Easy ways to reduce your risk of getting sick while traveling

Travel and tourism is big business. According to research from the World Travel & Tourism Council in conjunction with Oxford Economics, the travel and tourism industry outpaced the global economy for the sixth consecutive year in 2016.

With so many people traveling for business or pleasure, it can be easy for illness to spread. Travelers concerned about their vulnerability to colds or other ailments may be unable to avoid cramped airline cabins or crowded restaurants, but there are ways for both business travelers and vacationers to reduce their risk of getting sick while on the road.

  • Stay hydrated. People may remember to drink water when sitting at their desks in the office or lounging around at home, but travelers who are busy seeing the sights or attending seminars may forget to stay hydrated throughout the day. That can increase one’s susceptibility to illness, as fluids carry nutrients to the cells and flush bacteria from the bladder. Older travelers should be especially vigilant about staying hydrated while traveling, as the Harvard Medical School notes that older men and women do not sense thirst as much as they did when they were younger.
  • Continue exercising. Even vacationers whose primary goal when traveling is to relax and unwind may want to squeeze in a little physical activity during their travels. The U.S. National Library of Medicine notes that physical activity can flush bacteria out of the lungs and airways, potentially reducing one’s chances of getting a cold, the flu or another illness. In addition, exercise causes changes in antibodies and white blood cells that could help the immune systems of physically active people detect illnesses earlier than the immune systems of sedentary men and women.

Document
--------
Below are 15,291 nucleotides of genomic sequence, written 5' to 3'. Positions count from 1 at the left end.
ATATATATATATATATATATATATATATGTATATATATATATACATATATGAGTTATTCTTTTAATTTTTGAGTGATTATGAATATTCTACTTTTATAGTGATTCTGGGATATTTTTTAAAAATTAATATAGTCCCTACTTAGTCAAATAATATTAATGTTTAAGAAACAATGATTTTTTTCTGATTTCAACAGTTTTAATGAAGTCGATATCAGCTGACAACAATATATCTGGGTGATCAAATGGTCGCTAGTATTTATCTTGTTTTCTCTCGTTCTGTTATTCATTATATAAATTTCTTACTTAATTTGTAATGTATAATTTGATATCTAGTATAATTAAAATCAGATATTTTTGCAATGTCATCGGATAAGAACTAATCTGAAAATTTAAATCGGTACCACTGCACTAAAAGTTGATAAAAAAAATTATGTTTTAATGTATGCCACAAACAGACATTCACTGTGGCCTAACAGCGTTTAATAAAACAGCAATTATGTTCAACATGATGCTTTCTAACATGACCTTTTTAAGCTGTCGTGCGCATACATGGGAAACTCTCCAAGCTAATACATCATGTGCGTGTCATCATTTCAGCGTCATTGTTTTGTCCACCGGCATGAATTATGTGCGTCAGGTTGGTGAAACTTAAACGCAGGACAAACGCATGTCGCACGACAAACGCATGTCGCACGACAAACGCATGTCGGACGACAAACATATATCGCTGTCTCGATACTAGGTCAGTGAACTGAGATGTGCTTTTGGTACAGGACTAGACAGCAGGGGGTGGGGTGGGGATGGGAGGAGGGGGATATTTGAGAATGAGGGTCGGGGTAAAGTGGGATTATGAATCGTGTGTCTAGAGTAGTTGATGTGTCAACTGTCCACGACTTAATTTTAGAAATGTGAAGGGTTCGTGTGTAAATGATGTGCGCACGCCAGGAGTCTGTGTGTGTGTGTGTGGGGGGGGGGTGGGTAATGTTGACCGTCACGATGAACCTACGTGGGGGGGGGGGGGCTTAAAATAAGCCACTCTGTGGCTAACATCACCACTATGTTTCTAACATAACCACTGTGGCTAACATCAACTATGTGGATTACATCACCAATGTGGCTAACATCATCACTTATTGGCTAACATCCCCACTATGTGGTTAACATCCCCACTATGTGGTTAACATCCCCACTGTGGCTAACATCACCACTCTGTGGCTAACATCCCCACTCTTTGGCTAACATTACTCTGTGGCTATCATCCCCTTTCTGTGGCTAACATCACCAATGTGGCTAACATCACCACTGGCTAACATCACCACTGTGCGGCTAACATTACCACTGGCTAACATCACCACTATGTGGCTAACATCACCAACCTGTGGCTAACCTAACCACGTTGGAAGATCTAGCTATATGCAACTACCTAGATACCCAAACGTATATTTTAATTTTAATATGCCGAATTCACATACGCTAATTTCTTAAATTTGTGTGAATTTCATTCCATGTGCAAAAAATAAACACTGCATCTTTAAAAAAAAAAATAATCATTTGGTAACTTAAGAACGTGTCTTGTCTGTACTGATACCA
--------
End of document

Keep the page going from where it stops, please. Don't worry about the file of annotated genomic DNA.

• Purchase hand sanitizer. One of the easiest ways to get sick while traveling is to come into contact with germs. Travelers tend to be out and about instead of locked inside hotel rooms, so their exposure to germs is likely greater while traveling than it is at home. Airport security agents may discard hand sanitizer at security checkpoints, so it may be unwise for travelers to bring sanitizer with them on their trips. Instead, travelers can purchase some at their destinations, carrying it with them and routinely applying it to combat germs.
  • Get sufficient sleep. Traveling alters routines, and some travelers may find themselves getting inadequate sleep on the road. Studies have indicated that sleep helps sustain a fully functioning immune system, and that chronic sleep loss, which may be a greater concern for business travelers than vacationers, can impair the immune system. When traveling, men and women should make a concerted effort to get adequate sleep each night.

Traveling can be a jolt to the body and make it more vulnerable to illness. But no matter how often a person travels, he or she can take steps to protect their bodies getting sick while on the road.

You are encouraged to leave relevant comments but engaging in personal attacks, threats, online bullying or commercial spam will not be allowed. All comments should remain within the bounds of fair play and civility. (You can disagree with others courteously, without being disagreeable.) Feel free to express yourself but keep an open mind toward finding value in what others say. To report abuse or spam, click the X in the upper right corner of the comment box.